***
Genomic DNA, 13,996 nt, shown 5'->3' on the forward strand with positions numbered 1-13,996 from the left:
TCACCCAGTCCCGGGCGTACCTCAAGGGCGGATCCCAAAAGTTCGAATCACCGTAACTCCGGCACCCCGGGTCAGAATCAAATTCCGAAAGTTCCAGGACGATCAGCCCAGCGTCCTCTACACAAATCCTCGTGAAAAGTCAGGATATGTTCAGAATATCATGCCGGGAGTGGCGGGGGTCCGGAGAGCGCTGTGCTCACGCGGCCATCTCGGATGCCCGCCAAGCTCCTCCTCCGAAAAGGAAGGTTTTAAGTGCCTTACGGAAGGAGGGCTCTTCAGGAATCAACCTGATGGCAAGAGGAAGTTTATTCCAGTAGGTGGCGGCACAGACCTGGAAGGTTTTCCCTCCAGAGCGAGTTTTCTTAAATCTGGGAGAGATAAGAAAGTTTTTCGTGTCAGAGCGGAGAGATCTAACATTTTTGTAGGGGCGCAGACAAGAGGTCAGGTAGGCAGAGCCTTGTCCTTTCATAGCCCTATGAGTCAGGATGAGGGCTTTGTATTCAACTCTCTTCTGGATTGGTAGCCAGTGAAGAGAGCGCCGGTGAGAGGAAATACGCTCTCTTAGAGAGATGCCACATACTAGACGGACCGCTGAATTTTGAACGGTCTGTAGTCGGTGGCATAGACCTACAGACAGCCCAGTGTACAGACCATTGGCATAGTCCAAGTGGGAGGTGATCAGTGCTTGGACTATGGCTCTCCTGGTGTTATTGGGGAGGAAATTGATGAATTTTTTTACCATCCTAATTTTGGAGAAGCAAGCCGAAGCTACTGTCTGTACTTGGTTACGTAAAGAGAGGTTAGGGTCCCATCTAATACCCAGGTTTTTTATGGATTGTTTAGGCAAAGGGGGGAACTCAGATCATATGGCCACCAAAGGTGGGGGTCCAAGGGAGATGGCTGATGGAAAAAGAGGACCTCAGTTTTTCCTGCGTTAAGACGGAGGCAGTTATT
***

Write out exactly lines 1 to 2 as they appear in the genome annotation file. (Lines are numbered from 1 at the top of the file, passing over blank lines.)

Genomic DNA, 13,996 nt, shown 5'->3' on the forward strand with positions numbered 1-13,996 from the left:
TCACCCAGTCCCGGGCGTACCTCAAGGGCGGATCCCAAAAGTTCGAATCACCGTAACTCCGGCACCCCGGGTCAGAATCAAATTCCGAAAGTTCCAGGACGATCAGCCCAGCGTCCTCTACACAAATCCTCGTGAAAAGTCAGGATATGTTCAGAATATCATGCCGGGAGTGGCGGGGGTCCGGAGAGCGCTGTGCTCACGCGGCCATCTCGGATGCCCGCCAAGCTCCTCCTCCGAAAAGGAAGGTTTTAAGTGCCTTACGGAAGGAGGGCTCTTCAGGAATCAACCTGATGGCAAGAGGAAGTTTATTCCAGTAGGTGGCGGCACAGACCTGGAAGGTTTTCCCTCCAGAGCGAGTTTTCTTAAATCTGGGAGAGATAAGAAAGTTTTTCGTGTCAGAGCGGAGAGATCTAACATTTTTGTAGGGGCGCAGACAAGAGGTCAGGTAGGCAGAGCCTTGTCCTTTCATAGCCCTATGAGTCAGGATGAGGGCTTTGTATTCAACTCTCTTCTGGATTGGTAGCCAGTGAAGAGAGCGCCGGTGAGAGGAAATACGCTCTCTTAGAGAGATGCCACATACTAGACGGACCGCTGAATTTTGAACGGTCTGTAGTCGGTGGCATAGACCTACAGACAGCCCAGTGTACAGACCATTGGCATAGTCCAAGTGGGAGGTGATCAGTGCTTGGACTATGGCTCTCCTGGTGTTATTGGGGAGGAAATTGATGAATTTTTTTACCATCCTAATTTTGGAGAAGCAAGCCGAAGCTACTGTCTGTACTTGGTTACGTAAAGAGAGGTTAGGGTCCCATCTAATACCCAGGTTTTTTATGGATTGTTTAGGCAAAGGGGGGAACTCAGATCATATGGCCACCAAAGGTGGGGGTCCAAGGGAGATGGCTGATGGAAAAAGAGGACCTCAGTTTTTCCTGCGTTAAGACGGAGGCAGTTATT